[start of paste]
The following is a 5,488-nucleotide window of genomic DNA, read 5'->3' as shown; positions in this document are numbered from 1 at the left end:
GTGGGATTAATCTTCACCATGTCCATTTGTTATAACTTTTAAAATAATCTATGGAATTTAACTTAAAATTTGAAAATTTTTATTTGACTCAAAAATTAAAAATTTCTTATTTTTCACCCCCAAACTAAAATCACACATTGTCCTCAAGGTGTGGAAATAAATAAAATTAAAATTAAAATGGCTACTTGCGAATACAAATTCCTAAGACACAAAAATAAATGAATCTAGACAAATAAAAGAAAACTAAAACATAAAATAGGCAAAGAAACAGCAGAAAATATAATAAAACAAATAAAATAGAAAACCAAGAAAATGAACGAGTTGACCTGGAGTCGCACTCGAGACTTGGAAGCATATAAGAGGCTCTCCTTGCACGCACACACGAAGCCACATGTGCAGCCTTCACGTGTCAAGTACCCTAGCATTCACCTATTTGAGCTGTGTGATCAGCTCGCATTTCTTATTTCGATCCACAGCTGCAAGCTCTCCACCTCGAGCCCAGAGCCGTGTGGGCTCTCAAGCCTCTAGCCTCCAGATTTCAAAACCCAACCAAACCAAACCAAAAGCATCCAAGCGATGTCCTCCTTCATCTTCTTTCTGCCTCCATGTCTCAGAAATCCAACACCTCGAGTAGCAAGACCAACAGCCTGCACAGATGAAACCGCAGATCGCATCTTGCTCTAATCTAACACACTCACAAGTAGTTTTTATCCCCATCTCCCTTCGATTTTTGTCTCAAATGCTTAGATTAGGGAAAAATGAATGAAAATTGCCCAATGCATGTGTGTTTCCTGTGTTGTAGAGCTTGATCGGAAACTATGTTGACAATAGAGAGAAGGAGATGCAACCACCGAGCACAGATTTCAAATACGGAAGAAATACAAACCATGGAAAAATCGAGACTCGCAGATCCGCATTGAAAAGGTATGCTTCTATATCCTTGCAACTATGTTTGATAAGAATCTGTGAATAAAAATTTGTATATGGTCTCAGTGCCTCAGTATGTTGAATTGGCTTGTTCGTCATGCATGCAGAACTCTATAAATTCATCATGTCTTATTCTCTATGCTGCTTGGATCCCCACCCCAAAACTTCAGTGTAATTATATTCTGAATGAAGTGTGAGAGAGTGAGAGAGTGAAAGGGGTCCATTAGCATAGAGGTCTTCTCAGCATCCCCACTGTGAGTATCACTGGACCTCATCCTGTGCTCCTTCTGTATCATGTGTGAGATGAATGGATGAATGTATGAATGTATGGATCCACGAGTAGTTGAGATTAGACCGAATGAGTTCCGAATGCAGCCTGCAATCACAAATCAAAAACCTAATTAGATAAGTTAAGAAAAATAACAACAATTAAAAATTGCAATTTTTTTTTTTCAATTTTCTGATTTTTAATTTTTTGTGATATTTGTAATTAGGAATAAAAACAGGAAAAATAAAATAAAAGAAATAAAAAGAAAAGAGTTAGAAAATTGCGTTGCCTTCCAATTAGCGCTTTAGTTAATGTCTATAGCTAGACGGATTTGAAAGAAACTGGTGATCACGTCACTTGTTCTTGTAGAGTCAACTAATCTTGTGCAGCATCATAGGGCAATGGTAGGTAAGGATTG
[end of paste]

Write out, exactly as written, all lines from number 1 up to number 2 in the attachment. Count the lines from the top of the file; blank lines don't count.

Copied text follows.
The following is a 5,488-nucleotide window of genomic DNA, read 5'->3' as shown; positions in this document are numbered from 1 at the left end:
GTGGGATTAATCTTCACCATGTCCATTTGTTATAACTTTTAAAATAATCTATGGAATTTAACTTAAAATTTGAAAATTTTTATTTGACTCAAAAATTAAAAATTTCTTATTTTTCACCCCCAAACTAAAATCACACATTGTCCTCAAGGTGTGGAAATAAATAAAATTAAAATTAAAATGGCTACTTGCGAATACAAATTCCTAAGACACAAAAATAAATGAATCTAGACAAATAAAAGAAAACTAAAACATAAAATAGGCAAAGAAACAGCAGAAAATATAATAAAACAAATAAAATAGAAAACCAAGAAAATGAACGAGTTGACCTGGAGTCGCACTCGAGACTTGGAAGCATATAAGAGGCTCTCCTTGCACGCACACACGAAGCCACATGTGCAGCCTTCACGTGTCAAGTACCCTAGCATTCACCTATTTGAGCTGTGTGATCAGCTCGCATTTCTTATTTCGATCCACAGCTGCAAGCTCTCCACCTCGAGCCCAGAGCCGTGTGGGCTCTCAAGCCTCTAGCCTCCAGATTTCAAAACCCAACCAAACCAAACCAAAAGCATCCAAGCGATGTCCTCCTTCATCTTCTTTCTGCCTCCATGTCTCAGAAATCCAACACCTCGAGTAGCAAGACCAACAGCCTGCACAGATGAAACCGCAGATCGCATCTTGCTCTAATCTAACACACTCACAAGTAGTTTTTATCCCCATCTCCCTTCGATTTTTGTCTCAAATGCTTAGATTAGGGAAAAATGAATGAAAATTGCCCAATGCATGTGTGTTTCCTGTGTTGTAGAGCTTGATCGGAAACTATGTTGACAATAGAGAGAAGGAGATGCAACCACCGAGCACAGATTTCAAATACGGAAGAAATACAAACCATGGAAAAATCGAGACTCGCAGATCCGCATTGAAAAGGTATGCTTCTATATCCTTGCAACTATGTTTGATAAGAATCTGTGAATAAAAATTTGTATATGGTCTCAGTGCCTCAGTATGTTGAATTGGCTTGTTCGTCATGCATGCAGAACTCTATAAATTCATCATGTCTTATTCTCTATGCTGCTTGGATCCCCACCCCAAAACTTCAGTGTAATTATATTCTGAATGAAGTGTGAGAGAGTGAGAGAGTGAAAGGGGTCCATTAGCATAGAGGTCTTCTCAGCATCCCCACTGTGAGTATCACTGGACCTCATCCTGTGCTCCTTCTGTATCATGTGTGAGATGAATGGATGAATGTATGAATGTATGGATCCACGAGTAGTTGAGATTAGACCGAATGAGTTCCGAATGCAGCCTGCAATCACAAATCAAAAACCTAATTAGATAAGTTAAGAAAAATAACAACAATTAAAAATTGCAATTTTTTTTTTTCAATTTTCTGATTTTTAATTTTTTGTGATATTTGTAATTAGGAATAAAAACAGGAAAAATAAAATAAAAGAAATAAAAAGAAAAGAGTTAGAAAATTGCGTTGCCTTCCAATTAGCGCTTTAGTTAATGTCTATAGCTAGACGGATTTGAAAGAAACTGGTGATCACGTCACTTGTTCTTGTAGAGTCAACTAATCTTGTGCAGCATCATAGGGCAATGGTAGGTAAGGATTG